By RASHAD ROLLE
Tribune Staff Reporter
TWENTY-FIVE state owned enterprises will receive $429m in the upcoming fiscal year, with Finance Minister K Peter Turnquest noting that the government receives no returns or dividends from such institutions.
This year’s allocation to such institutions is increased by $79m compared to the previous fiscal year, mostly because of the introduction of National Health Insurance (NHI).
As usual, the Public Hospitals Authority (PHA) will receive the most money, with $213.8m allocated to it or 50 per cent of the government’s total subventions.
The new National Health Insurance Authority will receive $47m, the University of the Bahamas $34.5m, Water and Sewerage Corporation $30m, the Bahamas Civil Aviation Authority $17.1m and Bahamasair $14.9m.
“This only tells a small part of the story,” Mr Turnquest said in the House of Assembly yesterday.
“There are other entities which have underperformed and not provided any benefits or static benefits to the state. For example, BEC and its operating company BPL have not been in a position to provide dividends to the government for over 20 years. Likewise, the Nassau Airport Development Company has not found a formula to provide any returns to its shareholders after ten years.”
He continued: “The restructuring of the Bank of the Bahamas has cost the government over $200m and counting. The government has invested close to $70m in NewCo, the operators of Aliv. As can readily be appreciated, these subsidies, investments and lack of returns or dividends have a substantial impact on the government’s fiscal resources. Given the need for prudence and restraint in the period ahead, it will therefore be imperative that such subsidies, investments and other support from these SOEs be reviewed and assessed objectively and equitably in line with other areas of direct government activity.”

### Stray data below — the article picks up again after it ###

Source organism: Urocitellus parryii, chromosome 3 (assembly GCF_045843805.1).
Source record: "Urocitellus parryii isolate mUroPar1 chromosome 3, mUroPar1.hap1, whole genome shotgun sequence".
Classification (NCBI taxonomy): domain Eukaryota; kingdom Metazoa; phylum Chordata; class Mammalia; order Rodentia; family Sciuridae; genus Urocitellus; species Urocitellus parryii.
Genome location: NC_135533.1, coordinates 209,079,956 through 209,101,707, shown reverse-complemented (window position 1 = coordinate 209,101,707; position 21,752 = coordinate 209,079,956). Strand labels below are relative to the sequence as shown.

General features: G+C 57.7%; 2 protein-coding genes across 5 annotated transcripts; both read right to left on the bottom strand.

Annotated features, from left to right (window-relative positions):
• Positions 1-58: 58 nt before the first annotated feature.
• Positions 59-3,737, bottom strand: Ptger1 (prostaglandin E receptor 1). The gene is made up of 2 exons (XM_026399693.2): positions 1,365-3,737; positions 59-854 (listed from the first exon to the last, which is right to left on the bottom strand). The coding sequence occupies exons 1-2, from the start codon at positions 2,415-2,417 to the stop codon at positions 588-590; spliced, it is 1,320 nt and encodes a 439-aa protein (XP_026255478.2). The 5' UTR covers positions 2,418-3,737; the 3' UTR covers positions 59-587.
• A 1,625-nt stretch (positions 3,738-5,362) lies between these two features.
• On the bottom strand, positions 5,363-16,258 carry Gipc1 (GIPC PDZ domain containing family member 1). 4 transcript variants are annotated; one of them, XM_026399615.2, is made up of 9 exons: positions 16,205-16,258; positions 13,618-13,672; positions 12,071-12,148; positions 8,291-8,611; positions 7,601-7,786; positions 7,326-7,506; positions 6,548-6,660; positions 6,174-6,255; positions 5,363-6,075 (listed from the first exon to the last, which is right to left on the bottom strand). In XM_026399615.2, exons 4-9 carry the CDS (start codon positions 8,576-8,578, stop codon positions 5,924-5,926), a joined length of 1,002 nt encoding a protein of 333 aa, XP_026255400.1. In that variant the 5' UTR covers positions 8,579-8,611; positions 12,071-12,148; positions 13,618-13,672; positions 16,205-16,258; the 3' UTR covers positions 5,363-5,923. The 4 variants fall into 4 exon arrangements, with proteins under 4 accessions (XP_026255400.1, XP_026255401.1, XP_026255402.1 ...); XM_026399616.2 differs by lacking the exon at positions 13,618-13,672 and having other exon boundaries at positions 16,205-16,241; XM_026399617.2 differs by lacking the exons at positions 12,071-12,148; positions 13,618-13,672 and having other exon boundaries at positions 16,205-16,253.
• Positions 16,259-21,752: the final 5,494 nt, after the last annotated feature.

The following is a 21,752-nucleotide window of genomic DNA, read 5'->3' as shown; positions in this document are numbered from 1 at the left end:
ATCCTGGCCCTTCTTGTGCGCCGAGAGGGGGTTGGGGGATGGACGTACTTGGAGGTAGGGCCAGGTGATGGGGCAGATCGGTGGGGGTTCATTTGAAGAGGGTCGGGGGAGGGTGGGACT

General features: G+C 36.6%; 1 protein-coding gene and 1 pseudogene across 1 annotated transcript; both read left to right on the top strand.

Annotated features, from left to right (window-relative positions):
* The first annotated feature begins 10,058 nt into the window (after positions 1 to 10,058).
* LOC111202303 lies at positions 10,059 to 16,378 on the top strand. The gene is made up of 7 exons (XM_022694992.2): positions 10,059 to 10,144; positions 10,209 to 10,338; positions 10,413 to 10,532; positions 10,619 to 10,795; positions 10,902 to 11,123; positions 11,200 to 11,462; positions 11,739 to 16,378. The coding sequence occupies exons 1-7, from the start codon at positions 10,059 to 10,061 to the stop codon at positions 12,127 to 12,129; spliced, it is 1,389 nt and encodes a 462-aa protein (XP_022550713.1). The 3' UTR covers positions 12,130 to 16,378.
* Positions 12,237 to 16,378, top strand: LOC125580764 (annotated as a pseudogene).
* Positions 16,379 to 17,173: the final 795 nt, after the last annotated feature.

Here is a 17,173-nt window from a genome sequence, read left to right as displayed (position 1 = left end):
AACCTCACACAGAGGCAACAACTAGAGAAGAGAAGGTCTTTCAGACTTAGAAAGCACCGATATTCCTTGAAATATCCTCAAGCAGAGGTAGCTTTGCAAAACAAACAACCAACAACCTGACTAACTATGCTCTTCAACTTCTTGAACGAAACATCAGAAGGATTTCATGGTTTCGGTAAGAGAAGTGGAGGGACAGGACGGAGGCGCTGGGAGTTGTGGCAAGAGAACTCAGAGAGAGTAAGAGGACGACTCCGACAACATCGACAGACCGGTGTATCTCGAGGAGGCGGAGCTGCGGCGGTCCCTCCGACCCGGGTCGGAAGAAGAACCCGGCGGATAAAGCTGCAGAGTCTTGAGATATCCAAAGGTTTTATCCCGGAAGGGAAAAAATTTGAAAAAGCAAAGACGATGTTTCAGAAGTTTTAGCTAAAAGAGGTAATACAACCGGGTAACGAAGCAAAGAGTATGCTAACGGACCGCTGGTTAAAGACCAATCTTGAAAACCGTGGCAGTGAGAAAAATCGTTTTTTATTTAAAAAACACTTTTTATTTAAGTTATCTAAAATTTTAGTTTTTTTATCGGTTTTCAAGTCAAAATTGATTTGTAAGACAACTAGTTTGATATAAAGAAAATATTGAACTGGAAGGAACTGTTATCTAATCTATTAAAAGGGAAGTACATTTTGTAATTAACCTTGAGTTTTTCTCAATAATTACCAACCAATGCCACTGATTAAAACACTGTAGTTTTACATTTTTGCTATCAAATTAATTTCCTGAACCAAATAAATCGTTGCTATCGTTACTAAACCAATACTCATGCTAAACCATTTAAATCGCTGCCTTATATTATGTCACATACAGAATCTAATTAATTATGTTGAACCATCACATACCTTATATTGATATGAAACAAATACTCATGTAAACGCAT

Mr Turnquest stressed during his budget contribution in Parliament that the government intends to impose greater fiscal controls on the country’s finances than in the past, placing a priority on transparency and accountability.
To help accomplish this goal, the Minnis administration intends to enact fiscal responsibility legislation “to elaborate the rules and procedures relating to core budget principles.”
The government is also considering establishing an Office of the Auditor General Agency, Mr Turnquest said. This will be an “approved authority whose overall work and finances would be under the supervision of a board comprising members of Parliament and private citizens with requisite qualifications in accounting, law or government.”
He added: “The board would play no role whatsoever in the preparation of the auditor general’s annual audit plan nor in the conduct of individual audits.”